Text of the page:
In November 2006, Cottonwood voters said “yes” to approve $17 million in bonding for the city to build a recreation center at the corner of Sixth and Paula streets, south of the Cottonwood Public Library.

The city unveiled the plans in December 2005 for a 60,000-square-foot center that would have amenities for every age group, including a wave pool, water slide, exercise rooms and many other recreation and
exercise offerings.

The design echoed that of the Verde Valley Senior Center to reflect Cottonwood’s mining history.

Now that the money is available, the sale of the bonds took place in November 2007, work has begun. Now it is in the design stage with Barker Rinker Seacat Architecture. The contract with it was signed in August 2007.

“So far, we’re right on budget,” Scott Mangarpan the new project manager for the city’s public works department said.

There still are many steps yet to go, according to Mangarpan. He is also overseeing the Cottonwood Public Library expansion, currently under construction.

“We have to finish with the design work and get a construction manager-at-risk on board. We’ve received applications and interviewed three. We’re in the process of getting a proposal from them, “ Mangarpan said.

The basic design and the plans for inside remain the same, except the proposed Verde Valley Medical Center’s Wellness Center is no longer included.

The competition swimming and diving pool has turned 90 degrees and faces north/south instead of east/west, and a small utility room has been added to the south side.

“We’ll also add to the wall between the center and the Courtside Apartments. That’s a fire lane along there so there won’t be much traffic, so noise shouldn’t be a problem,” Mangarpan said as he pointed to a roadway along the south side of the building.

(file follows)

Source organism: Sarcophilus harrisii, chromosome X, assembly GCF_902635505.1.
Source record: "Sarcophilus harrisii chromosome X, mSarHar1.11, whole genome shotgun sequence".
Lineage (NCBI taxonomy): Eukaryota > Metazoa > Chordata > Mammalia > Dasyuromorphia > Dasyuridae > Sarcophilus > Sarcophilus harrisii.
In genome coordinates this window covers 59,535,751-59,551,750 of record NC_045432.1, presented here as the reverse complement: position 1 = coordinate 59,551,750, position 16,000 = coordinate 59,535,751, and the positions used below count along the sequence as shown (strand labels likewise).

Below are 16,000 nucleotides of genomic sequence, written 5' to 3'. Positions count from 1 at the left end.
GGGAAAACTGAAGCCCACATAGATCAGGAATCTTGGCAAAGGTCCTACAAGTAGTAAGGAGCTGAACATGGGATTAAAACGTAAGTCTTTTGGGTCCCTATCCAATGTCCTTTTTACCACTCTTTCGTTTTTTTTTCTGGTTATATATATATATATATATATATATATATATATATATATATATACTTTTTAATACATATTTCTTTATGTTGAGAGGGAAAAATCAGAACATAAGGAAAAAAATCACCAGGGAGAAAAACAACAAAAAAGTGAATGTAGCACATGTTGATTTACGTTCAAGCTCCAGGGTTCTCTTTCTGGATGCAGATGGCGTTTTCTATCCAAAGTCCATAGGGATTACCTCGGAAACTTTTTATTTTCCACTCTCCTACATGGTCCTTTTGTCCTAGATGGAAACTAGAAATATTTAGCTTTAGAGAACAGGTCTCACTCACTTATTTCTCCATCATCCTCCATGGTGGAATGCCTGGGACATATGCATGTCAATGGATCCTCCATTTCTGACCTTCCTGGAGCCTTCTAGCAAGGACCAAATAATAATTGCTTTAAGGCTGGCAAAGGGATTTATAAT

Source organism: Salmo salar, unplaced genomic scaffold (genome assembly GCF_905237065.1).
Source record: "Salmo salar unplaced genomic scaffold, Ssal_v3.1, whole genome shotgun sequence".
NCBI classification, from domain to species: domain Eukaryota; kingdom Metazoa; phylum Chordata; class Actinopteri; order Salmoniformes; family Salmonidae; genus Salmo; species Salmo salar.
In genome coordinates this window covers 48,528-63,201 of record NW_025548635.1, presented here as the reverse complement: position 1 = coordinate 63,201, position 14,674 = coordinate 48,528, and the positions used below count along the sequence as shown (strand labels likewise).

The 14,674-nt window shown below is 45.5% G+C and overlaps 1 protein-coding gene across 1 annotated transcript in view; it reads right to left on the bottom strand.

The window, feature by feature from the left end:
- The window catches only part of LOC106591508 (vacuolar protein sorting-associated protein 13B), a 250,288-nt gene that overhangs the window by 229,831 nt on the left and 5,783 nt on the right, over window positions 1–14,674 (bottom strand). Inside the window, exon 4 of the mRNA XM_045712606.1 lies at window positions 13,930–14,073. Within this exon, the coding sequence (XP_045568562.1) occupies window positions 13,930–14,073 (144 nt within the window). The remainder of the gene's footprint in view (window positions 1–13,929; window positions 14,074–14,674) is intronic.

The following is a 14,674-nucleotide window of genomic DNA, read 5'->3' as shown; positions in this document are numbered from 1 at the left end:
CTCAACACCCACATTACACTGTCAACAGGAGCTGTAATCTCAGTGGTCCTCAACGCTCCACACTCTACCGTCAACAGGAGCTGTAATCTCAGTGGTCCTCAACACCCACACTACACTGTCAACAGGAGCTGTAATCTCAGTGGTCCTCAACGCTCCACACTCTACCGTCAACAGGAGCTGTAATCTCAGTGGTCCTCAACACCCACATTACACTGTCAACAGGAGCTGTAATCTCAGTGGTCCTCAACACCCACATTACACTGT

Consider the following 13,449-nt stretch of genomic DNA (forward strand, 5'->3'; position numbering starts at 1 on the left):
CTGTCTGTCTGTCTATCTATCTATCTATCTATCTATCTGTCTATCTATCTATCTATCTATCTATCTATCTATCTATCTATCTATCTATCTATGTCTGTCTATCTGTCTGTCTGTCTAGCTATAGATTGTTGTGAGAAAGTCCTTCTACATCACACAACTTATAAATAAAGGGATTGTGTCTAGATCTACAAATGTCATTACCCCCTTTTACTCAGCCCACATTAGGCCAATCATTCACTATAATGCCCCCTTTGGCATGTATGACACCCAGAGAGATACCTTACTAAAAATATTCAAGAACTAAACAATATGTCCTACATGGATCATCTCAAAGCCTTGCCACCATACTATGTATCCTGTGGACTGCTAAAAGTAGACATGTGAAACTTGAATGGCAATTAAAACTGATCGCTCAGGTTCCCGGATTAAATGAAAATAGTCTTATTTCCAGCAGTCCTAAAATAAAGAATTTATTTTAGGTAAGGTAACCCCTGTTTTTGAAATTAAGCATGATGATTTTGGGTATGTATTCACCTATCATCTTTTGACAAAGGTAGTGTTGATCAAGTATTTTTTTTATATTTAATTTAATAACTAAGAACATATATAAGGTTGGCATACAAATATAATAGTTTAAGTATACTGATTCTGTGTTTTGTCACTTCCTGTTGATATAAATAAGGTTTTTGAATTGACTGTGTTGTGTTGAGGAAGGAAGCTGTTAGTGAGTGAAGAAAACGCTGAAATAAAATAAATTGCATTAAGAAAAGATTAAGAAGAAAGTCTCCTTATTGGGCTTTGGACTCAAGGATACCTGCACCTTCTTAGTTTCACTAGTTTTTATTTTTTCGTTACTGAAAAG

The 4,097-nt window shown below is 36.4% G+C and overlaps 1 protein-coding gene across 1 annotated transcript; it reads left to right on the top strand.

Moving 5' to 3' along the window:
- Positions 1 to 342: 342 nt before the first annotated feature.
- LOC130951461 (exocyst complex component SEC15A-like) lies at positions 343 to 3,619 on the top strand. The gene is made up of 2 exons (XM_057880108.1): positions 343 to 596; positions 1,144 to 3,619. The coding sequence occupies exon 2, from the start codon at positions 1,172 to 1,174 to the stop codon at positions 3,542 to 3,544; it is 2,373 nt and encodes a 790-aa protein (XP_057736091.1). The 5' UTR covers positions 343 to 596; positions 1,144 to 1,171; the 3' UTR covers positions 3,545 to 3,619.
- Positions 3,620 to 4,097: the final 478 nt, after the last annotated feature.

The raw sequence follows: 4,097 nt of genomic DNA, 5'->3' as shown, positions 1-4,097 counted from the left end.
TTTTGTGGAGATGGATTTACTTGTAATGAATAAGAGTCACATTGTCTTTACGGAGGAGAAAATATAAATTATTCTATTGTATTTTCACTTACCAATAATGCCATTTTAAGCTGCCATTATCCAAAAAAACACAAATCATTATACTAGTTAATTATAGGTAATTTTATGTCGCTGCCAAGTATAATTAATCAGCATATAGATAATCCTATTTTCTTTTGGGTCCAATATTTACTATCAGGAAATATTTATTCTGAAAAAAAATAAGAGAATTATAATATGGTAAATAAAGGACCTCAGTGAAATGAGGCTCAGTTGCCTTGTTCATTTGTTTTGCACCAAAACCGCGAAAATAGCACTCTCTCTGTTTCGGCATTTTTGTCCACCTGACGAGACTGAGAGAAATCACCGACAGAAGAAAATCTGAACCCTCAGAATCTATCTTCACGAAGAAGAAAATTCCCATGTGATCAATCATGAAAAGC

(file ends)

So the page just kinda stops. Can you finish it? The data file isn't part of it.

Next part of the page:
Other features include a lap pool and water current channel, a walk/run indoor track, a climbing wall, fitness and free-weight areas and group exercise spaces.

It will also offer a game room, a multi-purpose room, a gymnasium, a multi-purpose arts and crafts room, a catering kitchen, lockers, baby-sitting/tot activity area for parents who are using the center, showers and vending machines.

The Cottonwood Parks and Recreation offices will move into the center and four outside tennis courts complete the complex.

Once the new pool is ready for use, the old pool next to the tennis courts will be filled in and probably used for parking, according to the plans.

“We anticipate going out to bid by fall 2008, and start construction in winter 2008-09. It depends on how quickly we can go through all of the necessary steps,” Mangarpan said.

“This is what I’ve done for the last 20 years in California — a lot of hospitals and recreation centers,” Mangarpan said.

Mangarpan has been with the city since Nov. 19 and lives in Sedona with his wife and their two sons.

The idea of having a multi-purpose, multi-generational recreation center in Cottonwood came from the Cottonwood Parks and Recreation Commission. The commission presented the proposal to the Cottonwood City Council during a work session in 2005.

For more information, call 634-8033 or the city’s parks and recreation department at 639-3200.

Lu Stitt can be reached at 634-8551 or e-mail to This email address is being protected from spambots. You need JavaScript enabled to view it.

Terence Pratt won the final Cottonwood City Council seat in the Tuesday, May 15, general election over rival John Altizer, according to the unofficial results.

Pratt took 53 percent of the vote with 305 of the 576 voters who cast ballots. Altizer received 47 percent, or 271. Voter turnout was just under 11 percent of the city’s 5,317 registered voters.

“I’m humbled and excited to work with this new council and the new mayor,” Pratt said in a telephone interview Wednesday morning.

The results are a flip from the results of the primary election, where Altizer came out on top with 18 percent of the voters casting ballots.

Pratt will be sworn in, along with Diane Joens as mayor and Ron Hollis and Duane Kirby, who won their seats in the March 13 primary election.

Altizer and Pratt did not receive enough votes in March so they had to go to a runoff in the May 15 general election.

For more information, call 634-5526.

At the first meeting of the newly formed Cottonwood Airport Commission on July 2, the first order of business was to name a chairman and a vice chairman.

The commission’s first chairman is Al Gradijan, who will serve a three-year term, and the group selected Larry Minch as vice chairman.